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Scots Heraldry -The Heraldry Society of Scotland

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  An Annotated Bibliography of Scottish Heraldic Materials Page 3 - compiled by Leslie A. Schweitzer & David Hunter of Montlaw.

Laing, Henry, Descriptive Catalogue of Impressions from Ancient Scottish Seals (T. Constable, Edinburgh, 1850)

Laing, Henry, Supplemental Descriptive Catalogue of Ancient Scottish Seals, (Edmonston and Douglas, Edinburgh, 1866)

An alphabetical listing, by surname, with blazons and some notes pertaining to the seals. Some seals are illustrated. The initial volume covers seals from 1094 to the time of the Commonwealth, while the supplemental volume covers seals from 1150 to the 18th century.

 

Lindsay of the Mount, Sir David, Laing, David LLD ed., Facsimile of an ancient heraldic manuscript emblazoned by Sir David Lyndsay of the Mount 1542, (William Paterson, Edinburgh, 1878)

This roll was completed by Sir David Lindsay in 1542, the year he was appointed Lyon King of Arms. He had, however, been acting in the capacity of Lyon before that date. The roll also contains other shields that were added later in the 16th c., according to Balfour Paul 1900.

The Roll covers all of Scotland including some Highland entries, as well as some attributed arms and arms of Royalty from other areas of Europe. It is the earliest known extant official Register of Arms in Scotland.

This edition of the roll provides colored redrawings of the entire roll. It includes an index by page giving the names attached to the armory. It also translates other text written by Lindsay (which is necessary since the hand is difficult to read.) It also provides an alphabetical cross-reference by surname, and a very short preface.

Lions and Thistles: An Exhibition of Six Centuries of Scottish Heraldry (Heraldry Society of Scotland, Edinburgh, 1995) (ISBN: 0 9525258 1 X)

This is a small pamphlet briefly describing the objects on display at an exhibition held in 1995 by the Heraldry Society of Scotland. The exhibit focused on Scottish heraldry from the Armorial de Gelre (1380) to the late 20th century. Categories of exhibits included Heraldry used for identity, the Fount of Honour, the Heraldic Executive, and Heraldry for the Living and the Dead. While the pamphlet does not included pictures for all the exhibited items, there are many plates, including eight color plates of the exhibit.

Loutfut, Adam, Deides of Armorie: A Heraldic Treatise and Bestiary, 2 vols, (Scottish Text Society, Edinburgh, 1994) (ISBN: 1 897976 09 7)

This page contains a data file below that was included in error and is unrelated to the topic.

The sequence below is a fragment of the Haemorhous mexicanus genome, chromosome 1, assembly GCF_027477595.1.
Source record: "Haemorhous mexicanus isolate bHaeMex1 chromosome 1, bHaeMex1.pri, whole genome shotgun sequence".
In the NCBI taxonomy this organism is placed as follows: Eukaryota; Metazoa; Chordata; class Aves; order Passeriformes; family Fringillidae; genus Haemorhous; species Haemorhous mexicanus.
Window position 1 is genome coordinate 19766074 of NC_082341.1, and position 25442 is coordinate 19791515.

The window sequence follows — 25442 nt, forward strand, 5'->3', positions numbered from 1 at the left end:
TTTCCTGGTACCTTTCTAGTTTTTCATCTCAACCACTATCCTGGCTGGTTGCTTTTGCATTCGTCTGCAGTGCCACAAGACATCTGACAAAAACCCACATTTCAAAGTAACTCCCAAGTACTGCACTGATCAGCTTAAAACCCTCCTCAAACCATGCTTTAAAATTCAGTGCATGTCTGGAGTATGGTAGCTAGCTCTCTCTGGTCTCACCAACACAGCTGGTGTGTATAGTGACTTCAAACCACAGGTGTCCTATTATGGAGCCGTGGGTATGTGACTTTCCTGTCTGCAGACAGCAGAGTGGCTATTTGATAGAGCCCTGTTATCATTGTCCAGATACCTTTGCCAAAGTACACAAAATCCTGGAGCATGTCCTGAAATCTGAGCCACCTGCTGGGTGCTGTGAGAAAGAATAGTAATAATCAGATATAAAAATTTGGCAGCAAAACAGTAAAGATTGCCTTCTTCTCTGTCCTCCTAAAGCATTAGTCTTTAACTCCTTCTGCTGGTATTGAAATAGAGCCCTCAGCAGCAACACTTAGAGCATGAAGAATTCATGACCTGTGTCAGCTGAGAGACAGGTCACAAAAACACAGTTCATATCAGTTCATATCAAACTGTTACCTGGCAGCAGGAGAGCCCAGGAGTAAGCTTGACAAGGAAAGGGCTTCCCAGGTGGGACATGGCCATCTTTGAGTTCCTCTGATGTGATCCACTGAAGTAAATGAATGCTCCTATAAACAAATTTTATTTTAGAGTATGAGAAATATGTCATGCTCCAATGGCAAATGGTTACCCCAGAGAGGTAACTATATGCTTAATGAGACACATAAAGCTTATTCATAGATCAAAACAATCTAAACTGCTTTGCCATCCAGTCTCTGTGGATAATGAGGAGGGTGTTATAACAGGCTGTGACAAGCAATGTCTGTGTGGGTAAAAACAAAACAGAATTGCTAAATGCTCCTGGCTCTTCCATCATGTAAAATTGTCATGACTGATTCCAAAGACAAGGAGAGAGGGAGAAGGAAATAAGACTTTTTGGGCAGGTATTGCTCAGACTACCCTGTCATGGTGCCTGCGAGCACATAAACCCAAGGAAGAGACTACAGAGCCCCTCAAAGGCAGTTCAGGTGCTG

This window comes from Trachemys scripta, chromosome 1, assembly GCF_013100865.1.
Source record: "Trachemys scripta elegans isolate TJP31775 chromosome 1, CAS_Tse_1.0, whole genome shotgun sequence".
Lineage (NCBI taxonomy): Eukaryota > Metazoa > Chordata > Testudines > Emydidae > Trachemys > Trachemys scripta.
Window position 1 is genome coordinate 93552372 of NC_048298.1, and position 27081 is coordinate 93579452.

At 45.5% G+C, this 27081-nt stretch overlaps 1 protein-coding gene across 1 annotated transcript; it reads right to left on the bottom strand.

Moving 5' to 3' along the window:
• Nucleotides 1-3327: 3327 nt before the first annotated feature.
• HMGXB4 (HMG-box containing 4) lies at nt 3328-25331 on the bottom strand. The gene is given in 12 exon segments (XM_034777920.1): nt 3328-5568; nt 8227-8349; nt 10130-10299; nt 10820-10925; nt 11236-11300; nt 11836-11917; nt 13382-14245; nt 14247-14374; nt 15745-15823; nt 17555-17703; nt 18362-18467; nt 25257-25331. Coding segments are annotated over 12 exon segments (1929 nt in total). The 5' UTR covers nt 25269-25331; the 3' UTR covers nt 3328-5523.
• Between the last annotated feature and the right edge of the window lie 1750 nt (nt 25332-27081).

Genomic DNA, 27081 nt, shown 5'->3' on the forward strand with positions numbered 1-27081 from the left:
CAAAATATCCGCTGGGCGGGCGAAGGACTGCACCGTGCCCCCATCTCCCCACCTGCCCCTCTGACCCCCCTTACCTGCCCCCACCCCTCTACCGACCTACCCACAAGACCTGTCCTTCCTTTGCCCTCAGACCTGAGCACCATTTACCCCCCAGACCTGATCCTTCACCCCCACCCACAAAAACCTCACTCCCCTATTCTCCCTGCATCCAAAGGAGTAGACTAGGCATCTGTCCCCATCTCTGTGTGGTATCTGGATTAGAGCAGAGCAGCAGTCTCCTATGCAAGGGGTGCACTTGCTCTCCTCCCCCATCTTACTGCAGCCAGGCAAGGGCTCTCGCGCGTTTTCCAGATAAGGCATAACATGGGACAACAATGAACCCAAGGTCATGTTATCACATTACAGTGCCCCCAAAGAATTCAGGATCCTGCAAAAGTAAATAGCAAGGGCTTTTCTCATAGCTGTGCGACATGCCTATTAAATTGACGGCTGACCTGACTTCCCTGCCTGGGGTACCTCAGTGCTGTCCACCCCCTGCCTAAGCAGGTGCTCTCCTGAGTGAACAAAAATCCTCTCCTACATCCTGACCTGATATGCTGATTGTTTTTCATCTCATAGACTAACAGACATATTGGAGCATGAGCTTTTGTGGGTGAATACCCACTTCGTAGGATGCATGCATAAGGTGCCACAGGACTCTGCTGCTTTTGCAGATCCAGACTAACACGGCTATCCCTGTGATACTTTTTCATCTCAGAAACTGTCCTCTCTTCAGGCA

A heraldic treatise written in Scots by Adam Loutfut, Kintyre Pursuivant, ca. 1494. The first volume gives the full text of the treatise. It also gives an analysis of the various surviving copies which were used in presenting the treatise. The treatise is reprinted in modern type with a few pages of the original manuscript for illustration. Most of the original illustrations have been omitted in this process. The treatise is written in the Scots dialect of English, not in Scots Gaelic. The second volume provides a dictionary for the Scots and heraldic words used as well as copious reference notes for the first volume.

McAndrew, B, Balliol Roll (New England Historic Genealogical Society, Boston, 2002)

This is a roll of arms containing the arms of some 36 Scots associated with the Balliols during that period in history.  This is believed to be the earliest surviving roll of arms from Scotland.  It is reproduced in full color in this volume, with a discussion of the age and history of the roll, and of each person who is contained in the roll.

MacDonald, William Rae, Scottish Armorial Seals, (William Green & Sons, Edinburgh, 1904)

A collection of the descriptions of as many Scottish armorial seals as could be identified, both as armorial and as to whom they belonged, in the early twentieth century. The volume contains approximately 3000 seals, arranged alphabetically by the surname of the owner. For each seal, the description contains the name and any offices of the owner, a description of the armorial bearings found on the seal, a transcription of the legend surrounding the seal, the size of the seal, the documents to which it is appended, and a listing of any other works in which the seal is found. The volume also contains 22 plates, containing photographs of 24 seals.

Mackenzie of Rosehaugh, G., Scotland's Herauldrie: the Science of Herauldrie treated as a part of the Civil law and Law of Nations, (Heir of Andrew Anderson, Edinburgh, 1680)